During one of my visits with my dad, we noticed some ducks walking around outside his window. Knowing how much he enjoyed animals, I suggested we go outside to see them. As we made the slow walk outside, we noticed the ducks walking down the sidewalk. Dad and I just followed behind them, Dad with his walker and me walking beside him. And as we walked, Dad was calling out to the ducks, “Here, Kitty, Kitty, Kitty. Here, Kitty, Kitty, Kitty.”
Did the fact my dad no longer knew a duck from a kitty make me sad? No, not at all. Because I was not in “my world.” I was in his world – the Alzheimer’s world, and in that world, a duck can be a kitty and it doesn’t matter at all. My dad and I just enjoyed our walk, watching the ducks…kitties walking ahead of us.
I think about the joy I experience when my grandson tells me a story. Accuracy goes out the window; no need for proven facts of what is right or wrong. I’m not sad when his tale is filled with purple dragons or beautiful princesses that do not really exist. The joy comes from the time shared with someone who loves me and that I love in return.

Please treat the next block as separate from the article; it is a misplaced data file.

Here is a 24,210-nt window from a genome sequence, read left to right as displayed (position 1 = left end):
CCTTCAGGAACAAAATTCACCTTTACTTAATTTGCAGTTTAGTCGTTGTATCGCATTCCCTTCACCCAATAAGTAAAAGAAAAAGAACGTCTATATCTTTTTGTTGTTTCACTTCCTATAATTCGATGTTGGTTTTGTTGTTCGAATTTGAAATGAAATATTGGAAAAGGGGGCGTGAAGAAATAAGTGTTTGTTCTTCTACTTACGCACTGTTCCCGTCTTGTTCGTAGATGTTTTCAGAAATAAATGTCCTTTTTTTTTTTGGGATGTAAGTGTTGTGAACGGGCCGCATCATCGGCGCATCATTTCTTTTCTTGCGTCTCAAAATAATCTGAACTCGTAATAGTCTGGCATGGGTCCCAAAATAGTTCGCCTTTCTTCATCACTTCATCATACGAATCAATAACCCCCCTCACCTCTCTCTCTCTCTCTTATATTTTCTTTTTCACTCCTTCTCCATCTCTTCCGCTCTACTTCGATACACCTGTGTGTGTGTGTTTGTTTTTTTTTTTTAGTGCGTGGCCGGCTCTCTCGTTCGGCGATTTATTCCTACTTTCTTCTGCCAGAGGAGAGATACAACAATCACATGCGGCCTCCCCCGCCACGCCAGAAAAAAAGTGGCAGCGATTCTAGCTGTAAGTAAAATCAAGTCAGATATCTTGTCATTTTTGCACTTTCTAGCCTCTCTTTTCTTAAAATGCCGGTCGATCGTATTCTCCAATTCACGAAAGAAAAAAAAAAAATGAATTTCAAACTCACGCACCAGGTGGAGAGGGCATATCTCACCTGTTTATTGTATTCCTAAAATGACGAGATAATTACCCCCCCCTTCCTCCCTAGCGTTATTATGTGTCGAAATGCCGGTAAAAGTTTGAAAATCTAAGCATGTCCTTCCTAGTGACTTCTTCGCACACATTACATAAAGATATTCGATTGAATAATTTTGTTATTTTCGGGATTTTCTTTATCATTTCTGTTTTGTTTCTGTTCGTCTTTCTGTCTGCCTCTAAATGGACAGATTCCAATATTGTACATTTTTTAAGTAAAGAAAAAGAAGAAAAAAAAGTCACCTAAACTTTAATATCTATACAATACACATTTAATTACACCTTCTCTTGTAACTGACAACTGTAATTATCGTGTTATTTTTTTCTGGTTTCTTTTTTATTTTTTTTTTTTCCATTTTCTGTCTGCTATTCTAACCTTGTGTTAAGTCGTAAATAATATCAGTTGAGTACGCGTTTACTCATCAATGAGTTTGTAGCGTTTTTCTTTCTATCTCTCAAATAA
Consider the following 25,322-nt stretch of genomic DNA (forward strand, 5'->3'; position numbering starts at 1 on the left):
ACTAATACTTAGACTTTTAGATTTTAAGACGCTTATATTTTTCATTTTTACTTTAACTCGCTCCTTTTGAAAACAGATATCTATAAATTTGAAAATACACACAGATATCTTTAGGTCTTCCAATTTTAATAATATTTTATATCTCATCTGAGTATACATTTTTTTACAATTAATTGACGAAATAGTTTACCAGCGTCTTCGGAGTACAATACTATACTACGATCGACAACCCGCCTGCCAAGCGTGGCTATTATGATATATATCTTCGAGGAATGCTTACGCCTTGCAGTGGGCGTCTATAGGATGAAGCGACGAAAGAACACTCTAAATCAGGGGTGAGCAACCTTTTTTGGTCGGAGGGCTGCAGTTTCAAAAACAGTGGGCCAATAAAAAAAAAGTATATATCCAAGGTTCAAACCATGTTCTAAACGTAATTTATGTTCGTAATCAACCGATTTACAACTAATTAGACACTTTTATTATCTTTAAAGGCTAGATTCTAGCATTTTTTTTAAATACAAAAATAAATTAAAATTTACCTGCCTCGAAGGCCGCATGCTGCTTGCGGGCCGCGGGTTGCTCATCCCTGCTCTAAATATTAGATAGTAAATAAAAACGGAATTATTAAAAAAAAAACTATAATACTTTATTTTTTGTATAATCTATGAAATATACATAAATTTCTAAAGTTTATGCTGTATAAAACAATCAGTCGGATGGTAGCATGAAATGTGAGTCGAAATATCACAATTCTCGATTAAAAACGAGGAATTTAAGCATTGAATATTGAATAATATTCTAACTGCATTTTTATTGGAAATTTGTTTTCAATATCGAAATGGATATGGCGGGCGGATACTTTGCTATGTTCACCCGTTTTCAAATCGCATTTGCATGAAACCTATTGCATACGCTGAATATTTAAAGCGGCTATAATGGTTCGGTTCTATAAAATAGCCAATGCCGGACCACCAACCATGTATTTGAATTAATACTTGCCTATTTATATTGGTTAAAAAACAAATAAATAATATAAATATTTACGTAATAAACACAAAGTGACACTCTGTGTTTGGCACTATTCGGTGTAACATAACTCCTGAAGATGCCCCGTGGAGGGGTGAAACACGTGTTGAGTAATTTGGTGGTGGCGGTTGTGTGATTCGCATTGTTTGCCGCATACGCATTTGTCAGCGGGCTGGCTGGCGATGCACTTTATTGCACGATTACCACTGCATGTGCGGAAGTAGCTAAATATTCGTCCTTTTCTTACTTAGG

This is the same joy I shared with my dad in the Alzheimer’s world. I didn’t see a reason to be sad just because he didn’t have the facts straight. I just enjoyed spending time with someone I loved, and I knew he loved me in return. That brought me joy, and I know it brought him joy too. So, why should I be sad?
I know we are still searching for a cure for Alzheimer’s disease, but until that cure is found, I think it is important to increase awareness and education on how to continue to live life to its fullness – filled with joy, laughter and lots of hugs and kisses. This is so important for the person with Alzheimer’s as well as for the caregiver, family and friends.
We need to change the perception of what it is like to live with Alzheimer’s. Let’s just call it like we see it. If it walks like a duck, quacks like a duck, it’s probably a…kitty.
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